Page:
Dr. George Doodnaught, the Toronto anesthesiologist found guilty of sexually assaulting 21 women while they were under conscious sedation in hospital, was sentenced to 10 years in prison Tuesday.
In delivering the sentence, Judge David McCombs called the crimes "shocking and abhorrent." He said "a very substantial sentence" was necessary to send a clear message about the abhorrence of the crimes, which he called "reprehensible in the extreme."
Doodnaught will be banned from having a weapon and will be registered as a sex offender for life. His lawyer has asked that Doodnaught be held in protective custody.
Doodnaught was convicted in November of assaults at North York General Hospital that included kissing, fondling and performing other sexual acts on female patients during a four-year period that ended in 2010, leading to a trial that ran, with many adjournments, through most of last year.
Leaves court in handcuffs
The defence was asking that Doodnaught receive an eight- to 10-year prison term; the Crown wanted up to 15 years.
During his trial, most of the 21 victims took the stand against Doodnaught, who has been practising for 26 years.
Many of the victims were in court and it was clearly an emotional day for them. Several wiped tears from their eyes as the judge read his sentencing reasons.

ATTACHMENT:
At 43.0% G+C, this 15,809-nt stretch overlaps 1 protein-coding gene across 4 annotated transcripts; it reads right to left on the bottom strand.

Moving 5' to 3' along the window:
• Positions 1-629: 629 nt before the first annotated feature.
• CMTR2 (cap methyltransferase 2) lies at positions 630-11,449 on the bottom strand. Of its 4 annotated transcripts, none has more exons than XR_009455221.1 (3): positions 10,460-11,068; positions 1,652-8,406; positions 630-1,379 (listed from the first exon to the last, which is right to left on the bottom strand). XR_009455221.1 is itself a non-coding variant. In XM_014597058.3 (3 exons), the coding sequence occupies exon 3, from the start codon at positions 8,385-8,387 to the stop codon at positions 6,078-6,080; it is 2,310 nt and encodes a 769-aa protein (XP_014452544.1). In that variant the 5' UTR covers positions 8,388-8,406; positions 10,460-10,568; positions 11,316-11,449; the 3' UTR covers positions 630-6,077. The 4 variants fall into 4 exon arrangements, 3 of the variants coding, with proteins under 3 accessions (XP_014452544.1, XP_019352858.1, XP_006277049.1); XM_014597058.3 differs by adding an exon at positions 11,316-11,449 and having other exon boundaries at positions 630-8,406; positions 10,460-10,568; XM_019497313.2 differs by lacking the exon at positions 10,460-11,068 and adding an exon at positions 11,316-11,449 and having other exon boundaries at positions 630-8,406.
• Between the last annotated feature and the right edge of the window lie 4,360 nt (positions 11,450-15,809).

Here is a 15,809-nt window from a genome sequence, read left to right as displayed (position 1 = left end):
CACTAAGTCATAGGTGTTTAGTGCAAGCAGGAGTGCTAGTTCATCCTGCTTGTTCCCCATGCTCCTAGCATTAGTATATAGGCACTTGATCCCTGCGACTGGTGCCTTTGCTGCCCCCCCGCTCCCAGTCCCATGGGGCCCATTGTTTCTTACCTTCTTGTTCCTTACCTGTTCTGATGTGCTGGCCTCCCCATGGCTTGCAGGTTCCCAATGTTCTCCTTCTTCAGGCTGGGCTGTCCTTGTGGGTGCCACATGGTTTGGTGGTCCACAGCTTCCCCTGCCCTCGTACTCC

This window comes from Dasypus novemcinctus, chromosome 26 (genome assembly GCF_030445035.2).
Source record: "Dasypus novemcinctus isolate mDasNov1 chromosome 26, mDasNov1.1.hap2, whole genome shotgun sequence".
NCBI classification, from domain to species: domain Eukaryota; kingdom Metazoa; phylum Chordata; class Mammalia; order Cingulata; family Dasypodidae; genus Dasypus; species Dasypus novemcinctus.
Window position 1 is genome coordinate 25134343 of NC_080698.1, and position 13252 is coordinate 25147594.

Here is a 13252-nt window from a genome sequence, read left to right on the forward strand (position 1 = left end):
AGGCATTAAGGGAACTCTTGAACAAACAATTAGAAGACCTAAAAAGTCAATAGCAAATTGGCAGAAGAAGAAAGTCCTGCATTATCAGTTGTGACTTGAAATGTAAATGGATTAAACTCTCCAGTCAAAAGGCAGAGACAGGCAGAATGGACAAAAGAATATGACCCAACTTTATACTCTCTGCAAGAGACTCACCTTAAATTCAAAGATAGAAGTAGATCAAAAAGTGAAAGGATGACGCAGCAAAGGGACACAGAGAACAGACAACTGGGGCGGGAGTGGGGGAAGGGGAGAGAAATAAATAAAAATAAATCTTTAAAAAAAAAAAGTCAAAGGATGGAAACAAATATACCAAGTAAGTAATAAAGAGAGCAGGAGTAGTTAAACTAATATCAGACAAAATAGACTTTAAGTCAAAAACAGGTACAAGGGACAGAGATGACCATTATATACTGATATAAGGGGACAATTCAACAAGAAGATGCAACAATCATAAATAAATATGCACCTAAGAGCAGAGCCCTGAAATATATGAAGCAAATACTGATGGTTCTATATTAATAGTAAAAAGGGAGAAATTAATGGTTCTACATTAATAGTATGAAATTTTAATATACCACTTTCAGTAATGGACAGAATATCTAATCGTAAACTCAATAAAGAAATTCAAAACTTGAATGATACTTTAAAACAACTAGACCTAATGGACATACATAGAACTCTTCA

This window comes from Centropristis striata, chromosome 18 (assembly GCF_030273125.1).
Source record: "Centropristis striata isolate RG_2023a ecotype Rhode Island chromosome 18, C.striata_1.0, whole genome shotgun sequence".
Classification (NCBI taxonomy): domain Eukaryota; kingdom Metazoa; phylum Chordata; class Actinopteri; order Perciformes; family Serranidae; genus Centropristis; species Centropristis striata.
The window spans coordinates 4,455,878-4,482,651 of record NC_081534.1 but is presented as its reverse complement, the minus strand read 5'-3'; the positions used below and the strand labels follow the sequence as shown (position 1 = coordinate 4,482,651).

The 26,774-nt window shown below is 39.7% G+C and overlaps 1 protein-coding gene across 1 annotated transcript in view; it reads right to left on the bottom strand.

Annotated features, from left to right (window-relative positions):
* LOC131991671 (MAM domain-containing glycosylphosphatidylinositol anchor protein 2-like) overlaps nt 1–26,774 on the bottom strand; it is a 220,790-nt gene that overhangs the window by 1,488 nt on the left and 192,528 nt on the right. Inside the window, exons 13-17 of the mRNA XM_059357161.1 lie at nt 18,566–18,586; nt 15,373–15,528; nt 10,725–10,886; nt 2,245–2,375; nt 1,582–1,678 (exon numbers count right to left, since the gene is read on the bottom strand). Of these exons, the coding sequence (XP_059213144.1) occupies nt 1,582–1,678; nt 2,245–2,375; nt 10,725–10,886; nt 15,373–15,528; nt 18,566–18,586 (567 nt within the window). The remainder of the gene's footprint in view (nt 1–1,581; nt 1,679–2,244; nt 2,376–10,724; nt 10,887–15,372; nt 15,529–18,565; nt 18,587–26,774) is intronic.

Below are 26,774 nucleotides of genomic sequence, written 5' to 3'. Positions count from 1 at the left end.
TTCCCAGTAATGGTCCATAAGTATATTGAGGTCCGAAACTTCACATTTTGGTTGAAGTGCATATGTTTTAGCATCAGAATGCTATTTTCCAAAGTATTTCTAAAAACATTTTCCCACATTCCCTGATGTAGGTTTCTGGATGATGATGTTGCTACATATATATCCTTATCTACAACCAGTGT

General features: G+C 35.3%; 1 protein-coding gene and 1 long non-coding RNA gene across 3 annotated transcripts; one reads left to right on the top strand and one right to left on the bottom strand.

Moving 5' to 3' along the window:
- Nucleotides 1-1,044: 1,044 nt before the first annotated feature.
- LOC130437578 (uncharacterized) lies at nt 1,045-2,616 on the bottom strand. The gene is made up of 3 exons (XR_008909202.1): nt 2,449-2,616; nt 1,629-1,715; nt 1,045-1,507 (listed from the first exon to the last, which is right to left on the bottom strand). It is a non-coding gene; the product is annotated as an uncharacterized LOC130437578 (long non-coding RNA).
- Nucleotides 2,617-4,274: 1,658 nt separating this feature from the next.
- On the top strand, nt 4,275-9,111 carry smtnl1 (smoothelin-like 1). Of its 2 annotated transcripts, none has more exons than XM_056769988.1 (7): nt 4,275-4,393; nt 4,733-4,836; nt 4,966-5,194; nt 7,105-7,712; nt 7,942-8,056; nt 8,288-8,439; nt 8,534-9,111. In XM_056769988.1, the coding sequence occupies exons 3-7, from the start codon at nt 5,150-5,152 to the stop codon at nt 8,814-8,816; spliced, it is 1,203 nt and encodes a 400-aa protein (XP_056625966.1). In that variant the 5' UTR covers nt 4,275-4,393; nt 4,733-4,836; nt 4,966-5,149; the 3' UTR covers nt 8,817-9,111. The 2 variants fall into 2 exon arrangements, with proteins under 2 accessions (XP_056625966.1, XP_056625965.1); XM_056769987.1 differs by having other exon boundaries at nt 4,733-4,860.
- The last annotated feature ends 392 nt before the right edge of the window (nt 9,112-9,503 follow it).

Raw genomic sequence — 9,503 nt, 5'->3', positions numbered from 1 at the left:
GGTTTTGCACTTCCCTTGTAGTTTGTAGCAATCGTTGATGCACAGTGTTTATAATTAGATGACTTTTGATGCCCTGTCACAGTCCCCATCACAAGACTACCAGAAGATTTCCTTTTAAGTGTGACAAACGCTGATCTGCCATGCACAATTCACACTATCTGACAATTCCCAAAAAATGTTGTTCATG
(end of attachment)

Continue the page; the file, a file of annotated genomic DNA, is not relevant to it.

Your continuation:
After the sentence was handed down, the victims waited in the courtroom to see Doodnaught led out in handcuffs — he had been free on bail during the trial — and one woman clapped.
During the trial, the victims gave generally similar accounts of being kissed and fondled by the doctor, and of having his penis placed in their mouths or hands. The women testified they were conscious enough to be aware of what was happening, but were not able to move their limbs.
Doodnaught assaulted the women while concealed from other medical staff only by a surgical drape.
The assaults happened over a four-year period ending in 2010.
When Doodnaught was convicted in November, McCombs found that the doctor relied on his three decades of operating room experience to avoid detection.
Doodnaught was known as a "touchy feely" doctor, so the judge found his physical proximity during surgery didn't arouse suspicion with other staff.
"The offender's moral blameworthiness is at the high end of the spectrum," McCombs said. "His conduct did enormous damage and was reprehensible in the extreme."
Doodnaught's lawyer said he will appeal the convictions.
Prior to Tuesday's sentencing, Dr. Patricia Houston, president of the Canadian Anesthesiologists' Society, spoke about the case on CBC Radio's Metro Morning.
She said her colleagues were shocked and some were in disbelief when news about the assaults first occurred.
"It's almost incomprehensible to imagine how these types of events occurred in what should be a very supportive environment for a patient who's being taken care of by multiple care providers," she said.
Houston said the case illustrates that medical staff have a "collective responsibility" to ensure patient safety.